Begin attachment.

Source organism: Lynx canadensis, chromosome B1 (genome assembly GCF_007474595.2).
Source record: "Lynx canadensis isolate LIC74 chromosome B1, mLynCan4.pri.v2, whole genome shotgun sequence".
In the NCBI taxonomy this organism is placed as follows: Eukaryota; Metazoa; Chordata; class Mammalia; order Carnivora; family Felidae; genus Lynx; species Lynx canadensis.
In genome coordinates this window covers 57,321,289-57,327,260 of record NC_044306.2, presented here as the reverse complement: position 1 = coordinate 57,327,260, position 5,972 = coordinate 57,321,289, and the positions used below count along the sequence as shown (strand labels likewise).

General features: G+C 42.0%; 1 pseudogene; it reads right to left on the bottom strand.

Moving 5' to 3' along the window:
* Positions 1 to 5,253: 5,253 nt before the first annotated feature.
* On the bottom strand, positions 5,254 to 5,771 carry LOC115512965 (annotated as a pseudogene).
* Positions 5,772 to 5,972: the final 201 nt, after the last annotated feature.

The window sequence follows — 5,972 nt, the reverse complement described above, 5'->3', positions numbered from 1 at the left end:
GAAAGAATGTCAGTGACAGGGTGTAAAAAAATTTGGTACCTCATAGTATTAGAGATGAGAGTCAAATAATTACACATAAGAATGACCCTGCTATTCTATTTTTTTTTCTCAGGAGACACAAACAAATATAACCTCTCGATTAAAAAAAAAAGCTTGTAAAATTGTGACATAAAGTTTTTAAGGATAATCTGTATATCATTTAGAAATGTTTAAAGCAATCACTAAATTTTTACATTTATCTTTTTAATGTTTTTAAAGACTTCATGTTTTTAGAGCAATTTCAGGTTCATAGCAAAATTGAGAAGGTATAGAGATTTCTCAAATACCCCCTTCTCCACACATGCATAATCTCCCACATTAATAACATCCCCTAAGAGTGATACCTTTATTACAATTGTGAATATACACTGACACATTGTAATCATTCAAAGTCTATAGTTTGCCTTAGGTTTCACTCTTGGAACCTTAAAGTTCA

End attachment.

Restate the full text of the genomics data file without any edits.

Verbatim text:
Source organism: Lynx canadensis, chromosome B1 (genome assembly GCF_007474595.2).
Source record: "Lynx canadensis isolate LIC74 chromosome B1, mLynCan4.pri.v2, whole genome shotgun sequence".
In the NCBI taxonomy this organism is placed as follows: Eukaryota; Metazoa; Chordata; class Mammalia; order Carnivora; family Felidae; genus Lynx; species Lynx canadensis.
In genome coordinates this window covers 57,321,289-57,327,260 of record NC_044306.2, presented here as the reverse complement: position 1 = coordinate 57,327,260, position 5,972 = coordinate 57,321,289, and the positions used below count along the sequence as shown (strand labels likewise).

General features: G+C 42.0%; 1 pseudogene; it reads right to left on the bottom strand.

Moving 5' to 3' along the window:
* Positions 1 to 5,253: 5,253 nt before the first annotated feature.
* On the bottom strand, positions 5,254 to 5,771 carry LOC115512965 (annotated as a pseudogene).
* Positions 5,772 to 5,972: the final 201 nt, after the last annotated feature.

The window sequence follows — 5,972 nt, the reverse complement described above, 5'->3', positions numbered from 1 at the left end:
GAAAGAATGTCAGTGACAGGGTGTAAAAAAATTTGGTACCTCATAGTATTAGAGATGAGAGTCAAATAATTACACATAAGAATGACCCTGCTATTCTATTTTTTTTTCTCAGGAGACACAAACAAATATAACCTCTCGATTAAAAAAAAAAGCTTGTAAAATTGTGACATAAAGTTTTTAAGGATAATCTGTATATCATTTAGAAATGTTTAAAGCAATCACTAAATTTTTACATTTATCTTTTTAATGTTTTTAAAGACTTCATGTTTTTAGAGCAATTTCAGGTTCATAGCAAAATTGAGAAGGTATAGAGATTTCTCAAATACCCCCTTCTCCACACATGCATAATCTCCCACATTAATAACATCCCCTAAGAGTGATACCTTTATTACAATTGTGAATATACACTGACACATTGTAATCATTCAAAGTCTATAGTTTGCCTTAGGTTTCACTCTTGGAACCTTAAAGTTCA